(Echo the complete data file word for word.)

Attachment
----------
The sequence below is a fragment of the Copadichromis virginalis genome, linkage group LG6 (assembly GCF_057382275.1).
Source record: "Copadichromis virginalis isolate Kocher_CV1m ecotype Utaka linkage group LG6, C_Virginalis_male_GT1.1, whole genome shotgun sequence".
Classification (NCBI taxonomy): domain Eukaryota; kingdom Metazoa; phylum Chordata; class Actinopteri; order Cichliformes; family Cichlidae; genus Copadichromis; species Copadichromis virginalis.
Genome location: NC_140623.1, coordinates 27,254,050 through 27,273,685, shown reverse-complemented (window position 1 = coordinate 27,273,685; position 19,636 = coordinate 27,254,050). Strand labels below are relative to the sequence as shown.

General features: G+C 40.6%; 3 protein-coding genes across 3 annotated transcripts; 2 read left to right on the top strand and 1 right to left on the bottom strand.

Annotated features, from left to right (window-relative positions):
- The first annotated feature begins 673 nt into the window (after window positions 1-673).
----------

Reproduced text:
The sequence below is a fragment of the Copadichromis virginalis genome, linkage group LG6 (assembly GCF_057382275.1).
Source record: "Copadichromis virginalis isolate Kocher_CV1m ecotype Utaka linkage group LG6, C_Virginalis_male_GT1.1, whole genome shotgun sequence".
Classification (NCBI taxonomy): domain Eukaryota; kingdom Metazoa; phylum Chordata; class Actinopteri; order Cichliformes; family Cichlidae; genus Copadichromis; species Copadichromis virginalis.
Genome location: NC_140623.1, coordinates 27,254,050 through 27,273,685, shown reverse-complemented (window position 1 = coordinate 27,273,685; position 19,636 = coordinate 27,254,050). Strand labels below are relative to the sequence as shown.

General features: G+C 40.6%; 3 protein-coding genes across 3 annotated transcripts; 2 read left to right on the top strand and 1 right to left on the bottom strand.

Annotated features, from left to right (window-relative positions):
- The first annotated feature begins 673 nt into the window (after window positions 1-673).